A recent report in The Economist about Canada’s overvalued housing market has spooked analysts and observers because their analysis may unfortunately just be right.
If one goes by the Economist’s figures, Canada could be facing the kind of devastation the U.S. went through when its housing bubble burst in 2006.
Earlier this month Bank of Canada warned of an impending correction in three of the country’s largest housing markets as home values continue to soar in Toronto and Vancouver even as they fall across Alberta.
Before that the ratings agency Fitch and the International Monetary Fund also warned about overvaluation of Canadian properties.
Talk to many real estate agents and they will scoff at these warnings saying that such warnings have been sounded for years but the boom continues and prices continue to soar. And while prices soar, interest rates have fallen leading to prices to inch up even higher.
Analysts believe that a correction is in order and a 50 per cent drop in house prices to match current income levels.
Those in the best position to weather a possible market correction would be debt-free millennials — those between the ages of 18 and 34 , if they manage to save for a good downpayment they could end up with an affordable house. Baby boomers who are mortgage-free or are have small mortgages remaining won’t be affected by any interest rate hike or a market correction that could see the values of their homes drop. The group likely to be most impacted by interest hikes that will go hand in hand with an erosion in home value will be those between 31 and 54 who constitute Generation X who’ve either stretched themselves thin or are banking on turning a big profit on their homes.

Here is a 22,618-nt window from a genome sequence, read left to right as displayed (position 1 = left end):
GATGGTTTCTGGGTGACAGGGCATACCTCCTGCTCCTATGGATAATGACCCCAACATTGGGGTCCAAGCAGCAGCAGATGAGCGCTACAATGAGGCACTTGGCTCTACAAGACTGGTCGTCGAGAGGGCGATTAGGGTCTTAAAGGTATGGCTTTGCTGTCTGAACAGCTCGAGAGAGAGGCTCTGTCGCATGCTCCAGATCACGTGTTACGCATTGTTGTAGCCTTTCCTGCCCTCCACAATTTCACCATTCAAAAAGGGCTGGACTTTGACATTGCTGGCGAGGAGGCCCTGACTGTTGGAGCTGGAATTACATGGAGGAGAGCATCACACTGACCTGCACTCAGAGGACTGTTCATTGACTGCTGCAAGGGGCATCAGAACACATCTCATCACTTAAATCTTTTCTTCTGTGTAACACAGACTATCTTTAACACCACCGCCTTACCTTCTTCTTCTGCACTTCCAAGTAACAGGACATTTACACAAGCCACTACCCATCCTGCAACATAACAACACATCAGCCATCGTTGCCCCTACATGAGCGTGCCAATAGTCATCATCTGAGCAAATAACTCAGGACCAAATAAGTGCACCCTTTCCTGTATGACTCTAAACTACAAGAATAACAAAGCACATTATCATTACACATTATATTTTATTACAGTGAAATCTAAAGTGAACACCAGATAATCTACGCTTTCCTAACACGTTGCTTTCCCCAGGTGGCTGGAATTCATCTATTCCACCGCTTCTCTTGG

What is clear is that if and when a housing market correction happens, it could have an impact on the booming construction industry that employs thousands. Massive job losses could be a major drain on the economy which is already reeling from falling oil revenue.